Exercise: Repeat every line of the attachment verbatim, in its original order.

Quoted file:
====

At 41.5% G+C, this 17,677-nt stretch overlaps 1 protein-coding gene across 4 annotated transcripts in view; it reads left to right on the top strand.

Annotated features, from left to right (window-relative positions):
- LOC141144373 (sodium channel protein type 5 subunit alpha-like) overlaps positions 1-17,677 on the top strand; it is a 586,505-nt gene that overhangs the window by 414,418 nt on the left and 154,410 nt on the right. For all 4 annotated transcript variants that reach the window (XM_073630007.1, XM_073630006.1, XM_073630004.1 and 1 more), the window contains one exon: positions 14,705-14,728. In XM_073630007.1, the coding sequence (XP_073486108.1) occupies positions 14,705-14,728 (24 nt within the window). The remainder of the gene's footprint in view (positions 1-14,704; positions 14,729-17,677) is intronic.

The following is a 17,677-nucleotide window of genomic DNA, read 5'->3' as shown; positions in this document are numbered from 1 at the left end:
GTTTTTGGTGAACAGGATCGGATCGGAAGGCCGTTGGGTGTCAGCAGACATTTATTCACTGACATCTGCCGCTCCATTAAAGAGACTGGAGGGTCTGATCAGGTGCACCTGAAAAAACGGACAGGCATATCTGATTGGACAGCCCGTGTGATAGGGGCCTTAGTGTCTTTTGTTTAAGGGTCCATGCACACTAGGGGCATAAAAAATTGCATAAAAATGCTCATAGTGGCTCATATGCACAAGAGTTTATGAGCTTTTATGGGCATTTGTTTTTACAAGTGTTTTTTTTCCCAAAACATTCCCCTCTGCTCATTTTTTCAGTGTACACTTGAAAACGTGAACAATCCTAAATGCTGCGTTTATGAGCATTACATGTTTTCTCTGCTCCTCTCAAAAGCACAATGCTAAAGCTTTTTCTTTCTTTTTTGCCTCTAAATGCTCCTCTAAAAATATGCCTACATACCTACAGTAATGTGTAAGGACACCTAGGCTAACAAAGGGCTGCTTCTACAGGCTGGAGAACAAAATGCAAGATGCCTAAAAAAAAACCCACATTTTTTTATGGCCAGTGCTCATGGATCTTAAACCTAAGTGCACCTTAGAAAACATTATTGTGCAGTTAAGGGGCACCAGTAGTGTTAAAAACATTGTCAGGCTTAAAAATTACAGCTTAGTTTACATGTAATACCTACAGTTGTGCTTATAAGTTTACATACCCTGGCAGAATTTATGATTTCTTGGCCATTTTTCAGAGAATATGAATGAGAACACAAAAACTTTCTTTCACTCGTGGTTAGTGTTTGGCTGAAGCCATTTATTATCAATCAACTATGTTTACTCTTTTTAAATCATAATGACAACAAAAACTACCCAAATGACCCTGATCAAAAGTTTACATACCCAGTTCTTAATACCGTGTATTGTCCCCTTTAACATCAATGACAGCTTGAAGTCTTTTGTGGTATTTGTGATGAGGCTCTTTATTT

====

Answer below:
At 41.5% G+C, this 17,677-nt stretch overlaps 1 protein-coding gene across 4 annotated transcripts in view; it reads left to right on the top strand.

Annotated features, from left to right (window-relative positions):
- LOC141144373 (sodium channel protein type 5 subunit alpha-like) overlaps positions 1-17,677 on the top strand; it is a 586,505-nt gene that overhangs the window by 414,418 nt on the left and 154,410 nt on the right. For all 4 annotated transcript variants that reach the window (XM_073630007.1, XM_073630006.1, XM_073630004.1 and 1 more), the window contains one exon: positions 14,705-14,728. In XM_073630007.1, the coding sequence (XP_073486108.1) occupies positions 14,705-14,728 (24 nt within the window). The remainder of the gene's footprint in view (positions 1-14,704; positions 14,729-17,677) is intronic.

The following is a 17,677-nucleotide window of genomic DNA, read 5'->3' as shown; positions in this document are numbered from 1 at the left end:
GTTTTTGGTGAACAGGATCGGATCGGAAGGCCGTTGGGTGTCAGCAGACATTTATTCACTGACATCTGCCGCTCCATTAAAGAGACTGGAGGGTCTGATCAGGTGCACCTGAAAAAACGGACAGGCATATCTGATTGGACAGCCCGTGTGATAGGGGCCTTAGTGTCTTTTGTTTAAGGGTCCATGCACACTAGGGGCATAAAAAATTGCATAAAAATGCTCATAGTGGCTCATATGCACAAGAGTTTATGAGCTTTTATGGGCATTTGTTTTTACAAGTGTTTTTTTTCCCAAAACATTCCCCTCTGCTCATTTTTTCAGTGTACACTTGAAAACGTGAACAATCCTAAATGCTGCGTTTATGAGCATTACATGTTTTCTCTGCTCCTCTCAAAAGCACAATGCTAAAGCTTTTTCTTTCTTTTTTGCCTCTAAATGCTCCTCTAAAAATATGCCTACATACCTACAGTAATGTGTAAGGACACCTAGGCTAACAAAGGGCTGCTTCTACAGGCTGGAGAACAAAATGCAAGATGCCTAAAAAAAAACCCACATTTTTTTATGGCCAGTGCTCATGGATCTTAAACCTAAGTGCACCTTAGAAAACATTATTGTGCAGTTAAGGGGCACCAGTAGTGTTAAAAACATTGTCAGGCTTAAAAATTACAGCTTAGTTTACATGTAATACCTACAGTTGTGCTTATAAGTTTACATACCCTGGCAGAATTTATGATTTCTTGGCCATTTTTCAGAGAATATGAATGAGAACACAAAAACTTTCTTTCACTCGTGGTTAGTGTTTGGCTGAAGCCATTTATTATCAATCAACTATGTTTACTCTTTTTAAATCATAATGACAACAAAAACTACCCAAATGACCCTGATCAAAAGTTTACATACCCAGTTCTTAATACCGTGTATTGTCCCCTTTAACATCAATGACAGCTTGAAGTCTTTTGTGGTATTTGTGATGAGGCTCTTTATTT